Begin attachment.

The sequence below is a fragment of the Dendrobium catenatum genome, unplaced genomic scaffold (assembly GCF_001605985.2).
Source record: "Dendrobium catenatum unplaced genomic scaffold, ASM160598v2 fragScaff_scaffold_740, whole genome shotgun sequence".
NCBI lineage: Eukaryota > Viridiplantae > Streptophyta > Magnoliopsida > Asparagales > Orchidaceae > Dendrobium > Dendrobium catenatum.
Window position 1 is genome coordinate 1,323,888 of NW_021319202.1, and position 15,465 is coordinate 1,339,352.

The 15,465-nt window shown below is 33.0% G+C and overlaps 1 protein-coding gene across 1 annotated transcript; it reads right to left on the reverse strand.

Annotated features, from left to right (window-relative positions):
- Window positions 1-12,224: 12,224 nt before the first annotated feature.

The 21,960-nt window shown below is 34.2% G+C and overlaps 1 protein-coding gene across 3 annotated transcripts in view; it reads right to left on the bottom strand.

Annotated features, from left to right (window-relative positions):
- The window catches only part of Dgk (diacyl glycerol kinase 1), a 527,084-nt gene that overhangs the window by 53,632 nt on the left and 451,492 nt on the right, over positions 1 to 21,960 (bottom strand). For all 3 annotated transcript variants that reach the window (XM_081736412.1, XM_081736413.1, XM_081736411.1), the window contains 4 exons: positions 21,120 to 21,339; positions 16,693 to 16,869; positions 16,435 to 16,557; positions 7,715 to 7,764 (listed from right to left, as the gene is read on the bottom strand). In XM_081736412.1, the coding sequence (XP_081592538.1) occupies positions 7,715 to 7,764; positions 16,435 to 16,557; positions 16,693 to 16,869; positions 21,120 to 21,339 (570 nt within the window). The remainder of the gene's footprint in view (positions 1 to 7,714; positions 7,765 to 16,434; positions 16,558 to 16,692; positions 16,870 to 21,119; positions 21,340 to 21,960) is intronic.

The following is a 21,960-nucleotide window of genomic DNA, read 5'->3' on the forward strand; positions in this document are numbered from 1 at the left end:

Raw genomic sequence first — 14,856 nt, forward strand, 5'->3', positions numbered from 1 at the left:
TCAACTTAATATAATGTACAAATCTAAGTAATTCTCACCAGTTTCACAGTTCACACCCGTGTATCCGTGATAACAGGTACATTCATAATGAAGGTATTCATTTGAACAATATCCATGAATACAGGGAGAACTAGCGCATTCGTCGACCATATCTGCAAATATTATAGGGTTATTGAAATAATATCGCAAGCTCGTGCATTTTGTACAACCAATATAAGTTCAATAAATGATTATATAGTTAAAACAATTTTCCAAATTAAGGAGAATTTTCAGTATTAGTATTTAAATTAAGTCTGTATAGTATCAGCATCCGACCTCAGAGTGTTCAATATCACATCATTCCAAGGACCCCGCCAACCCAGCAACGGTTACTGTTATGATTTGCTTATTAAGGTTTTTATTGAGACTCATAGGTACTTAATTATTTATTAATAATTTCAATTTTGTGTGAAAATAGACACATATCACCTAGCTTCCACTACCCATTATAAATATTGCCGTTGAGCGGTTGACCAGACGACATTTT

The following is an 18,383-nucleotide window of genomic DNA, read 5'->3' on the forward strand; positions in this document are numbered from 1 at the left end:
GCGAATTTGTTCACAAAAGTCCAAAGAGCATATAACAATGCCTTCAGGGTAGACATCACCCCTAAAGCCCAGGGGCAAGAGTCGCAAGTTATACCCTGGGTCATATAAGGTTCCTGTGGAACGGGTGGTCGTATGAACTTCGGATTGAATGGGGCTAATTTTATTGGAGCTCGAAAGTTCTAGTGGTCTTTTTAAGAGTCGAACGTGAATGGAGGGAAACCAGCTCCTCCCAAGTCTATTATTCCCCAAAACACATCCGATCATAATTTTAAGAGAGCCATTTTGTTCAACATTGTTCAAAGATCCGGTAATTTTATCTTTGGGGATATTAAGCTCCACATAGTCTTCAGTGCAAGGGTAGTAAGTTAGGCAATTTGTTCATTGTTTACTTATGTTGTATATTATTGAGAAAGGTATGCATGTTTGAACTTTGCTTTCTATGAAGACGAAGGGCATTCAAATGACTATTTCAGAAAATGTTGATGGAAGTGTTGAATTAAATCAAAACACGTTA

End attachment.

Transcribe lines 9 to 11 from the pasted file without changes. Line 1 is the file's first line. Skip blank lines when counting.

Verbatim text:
Annotated features, from left to right (window-relative positions):
- The window catches only part of Dgk (diacyl glycerol kinase 1), a 527,084-nt gene that overhangs the window by 53,632 nt on the left and 451,492 nt on the right, over positions 1 to 21,960 (bottom strand). For all 3 annotated transcript variants that reach the window (XM_081736412.1, XM_081736413.1, XM_081736411.1), the window contains 4 exons: positions 21,120 to 21,339; positions 16,693 to 16,869; positions 16,435 to 16,557; positions 7,715 to 7,764 (listed from right to left, as the gene is read on the bottom strand). In XM_081736412.1, the coding sequence (XP_081592538.1) occupies positions 7,715 to 7,764; positions 16,435 to 16,557; positions 16,693 to 16,869; positions 21,120 to 21,339 (570 nt within the window). The remainder of the gene's footprint in view (positions 1 to 7,714; positions 7,765 to 16,434; positions 16,558 to 16,692; positions 16,870 to 21,119; positions 21,340 to 21,960) is intronic.

The following is a 21,960-nucleotide window of genomic DNA, read 5'->3' on the forward strand; positions in this document are numbered from 1 at the left end: